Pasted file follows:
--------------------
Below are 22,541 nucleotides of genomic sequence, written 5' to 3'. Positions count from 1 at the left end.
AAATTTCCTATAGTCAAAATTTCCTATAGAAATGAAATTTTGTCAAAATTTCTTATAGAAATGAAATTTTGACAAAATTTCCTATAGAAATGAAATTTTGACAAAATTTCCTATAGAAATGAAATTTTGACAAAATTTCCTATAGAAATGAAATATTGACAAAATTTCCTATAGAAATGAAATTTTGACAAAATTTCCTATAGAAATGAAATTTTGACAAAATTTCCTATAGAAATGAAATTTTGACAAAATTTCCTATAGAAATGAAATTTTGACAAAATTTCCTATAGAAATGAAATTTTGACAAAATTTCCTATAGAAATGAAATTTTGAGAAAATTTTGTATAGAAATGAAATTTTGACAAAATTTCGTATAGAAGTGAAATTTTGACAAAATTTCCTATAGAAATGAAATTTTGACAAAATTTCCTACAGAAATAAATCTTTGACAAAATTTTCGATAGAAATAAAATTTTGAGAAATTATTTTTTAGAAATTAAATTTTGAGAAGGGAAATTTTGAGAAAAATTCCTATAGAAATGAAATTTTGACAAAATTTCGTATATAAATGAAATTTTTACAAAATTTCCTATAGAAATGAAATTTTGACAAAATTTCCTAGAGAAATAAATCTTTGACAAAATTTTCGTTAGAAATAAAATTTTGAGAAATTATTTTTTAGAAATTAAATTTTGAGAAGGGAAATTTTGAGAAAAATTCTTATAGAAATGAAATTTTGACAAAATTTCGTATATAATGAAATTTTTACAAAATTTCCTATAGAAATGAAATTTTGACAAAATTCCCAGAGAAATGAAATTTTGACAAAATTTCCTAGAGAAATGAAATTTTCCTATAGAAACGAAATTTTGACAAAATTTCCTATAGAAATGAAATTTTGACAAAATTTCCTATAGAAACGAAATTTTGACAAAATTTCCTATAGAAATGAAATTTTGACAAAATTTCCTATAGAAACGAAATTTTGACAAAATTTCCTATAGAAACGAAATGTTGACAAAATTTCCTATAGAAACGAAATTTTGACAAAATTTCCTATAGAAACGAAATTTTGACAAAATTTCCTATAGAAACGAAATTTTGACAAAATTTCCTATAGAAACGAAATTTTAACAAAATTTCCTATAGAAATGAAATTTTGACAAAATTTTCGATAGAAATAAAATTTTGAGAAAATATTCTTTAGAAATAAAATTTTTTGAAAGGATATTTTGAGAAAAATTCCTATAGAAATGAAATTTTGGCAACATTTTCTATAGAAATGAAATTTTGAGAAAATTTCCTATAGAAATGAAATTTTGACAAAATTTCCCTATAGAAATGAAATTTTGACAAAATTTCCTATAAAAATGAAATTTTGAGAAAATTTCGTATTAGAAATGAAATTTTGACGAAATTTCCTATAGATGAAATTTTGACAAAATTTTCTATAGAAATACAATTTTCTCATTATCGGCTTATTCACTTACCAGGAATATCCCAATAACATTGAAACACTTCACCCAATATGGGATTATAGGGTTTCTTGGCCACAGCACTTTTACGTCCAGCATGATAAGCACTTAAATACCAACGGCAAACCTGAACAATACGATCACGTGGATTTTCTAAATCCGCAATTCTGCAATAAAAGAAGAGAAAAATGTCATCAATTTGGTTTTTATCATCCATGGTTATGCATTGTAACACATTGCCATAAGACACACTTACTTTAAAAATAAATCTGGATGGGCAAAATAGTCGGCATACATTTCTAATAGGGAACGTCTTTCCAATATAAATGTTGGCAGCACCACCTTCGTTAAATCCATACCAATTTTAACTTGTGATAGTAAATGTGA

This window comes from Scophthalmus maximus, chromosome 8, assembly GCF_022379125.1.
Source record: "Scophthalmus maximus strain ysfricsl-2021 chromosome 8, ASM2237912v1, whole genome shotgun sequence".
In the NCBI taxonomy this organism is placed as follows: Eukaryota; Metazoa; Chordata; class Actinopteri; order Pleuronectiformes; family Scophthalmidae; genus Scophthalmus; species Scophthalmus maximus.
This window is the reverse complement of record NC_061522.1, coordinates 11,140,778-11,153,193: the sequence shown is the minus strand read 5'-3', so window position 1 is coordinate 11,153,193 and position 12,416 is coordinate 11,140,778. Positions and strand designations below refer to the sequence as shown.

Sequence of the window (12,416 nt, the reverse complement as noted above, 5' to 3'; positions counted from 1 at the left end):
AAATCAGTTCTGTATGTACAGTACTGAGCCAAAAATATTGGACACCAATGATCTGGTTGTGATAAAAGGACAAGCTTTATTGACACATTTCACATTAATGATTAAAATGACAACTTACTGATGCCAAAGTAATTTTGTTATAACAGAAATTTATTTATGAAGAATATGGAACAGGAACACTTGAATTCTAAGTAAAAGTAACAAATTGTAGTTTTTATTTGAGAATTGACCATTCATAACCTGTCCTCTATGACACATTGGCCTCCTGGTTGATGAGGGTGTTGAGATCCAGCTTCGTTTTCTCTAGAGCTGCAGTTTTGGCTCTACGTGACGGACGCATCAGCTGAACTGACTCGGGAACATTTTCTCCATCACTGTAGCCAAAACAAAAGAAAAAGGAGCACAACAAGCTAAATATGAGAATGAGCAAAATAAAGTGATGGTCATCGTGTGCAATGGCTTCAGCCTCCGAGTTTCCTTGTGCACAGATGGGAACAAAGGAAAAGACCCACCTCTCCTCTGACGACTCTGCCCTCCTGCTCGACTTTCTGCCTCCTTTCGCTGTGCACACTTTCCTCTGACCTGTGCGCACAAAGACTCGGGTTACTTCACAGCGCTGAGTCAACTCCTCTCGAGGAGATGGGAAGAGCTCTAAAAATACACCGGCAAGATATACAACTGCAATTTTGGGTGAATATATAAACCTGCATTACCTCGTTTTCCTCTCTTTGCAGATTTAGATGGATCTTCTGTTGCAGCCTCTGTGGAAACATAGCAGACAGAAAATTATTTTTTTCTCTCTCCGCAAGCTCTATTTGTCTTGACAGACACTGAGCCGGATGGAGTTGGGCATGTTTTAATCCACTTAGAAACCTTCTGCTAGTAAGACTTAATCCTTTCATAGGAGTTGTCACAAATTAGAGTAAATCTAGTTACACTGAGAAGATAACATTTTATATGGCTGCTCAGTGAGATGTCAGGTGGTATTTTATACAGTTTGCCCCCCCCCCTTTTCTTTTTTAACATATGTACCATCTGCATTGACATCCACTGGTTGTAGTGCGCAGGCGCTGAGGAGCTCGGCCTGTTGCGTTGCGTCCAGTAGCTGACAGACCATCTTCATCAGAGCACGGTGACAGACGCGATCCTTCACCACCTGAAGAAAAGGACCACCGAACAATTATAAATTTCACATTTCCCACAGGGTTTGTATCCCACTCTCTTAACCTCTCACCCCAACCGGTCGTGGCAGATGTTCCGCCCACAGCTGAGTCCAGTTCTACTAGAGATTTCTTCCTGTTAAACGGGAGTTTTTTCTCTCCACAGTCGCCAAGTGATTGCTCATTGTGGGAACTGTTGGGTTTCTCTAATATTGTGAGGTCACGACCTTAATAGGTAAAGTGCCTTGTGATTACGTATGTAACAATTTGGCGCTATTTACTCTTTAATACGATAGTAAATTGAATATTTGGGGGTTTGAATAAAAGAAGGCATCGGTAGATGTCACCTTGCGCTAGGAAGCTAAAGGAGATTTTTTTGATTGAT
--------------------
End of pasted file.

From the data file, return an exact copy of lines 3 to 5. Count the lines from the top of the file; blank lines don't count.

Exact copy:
This window comes from Scophthalmus maximus, chromosome 8, assembly GCF_022379125.1.
Source record: "Scophthalmus maximus strain ysfricsl-2021 chromosome 8, ASM2237912v1, whole genome shotgun sequence".
In the NCBI taxonomy this organism is placed as follows: Eukaryota; Metazoa; Chordata; class Actinopteri; order Pleuronectiformes; family Scophthalmidae; genus Scophthalmus; species Scophthalmus maximus.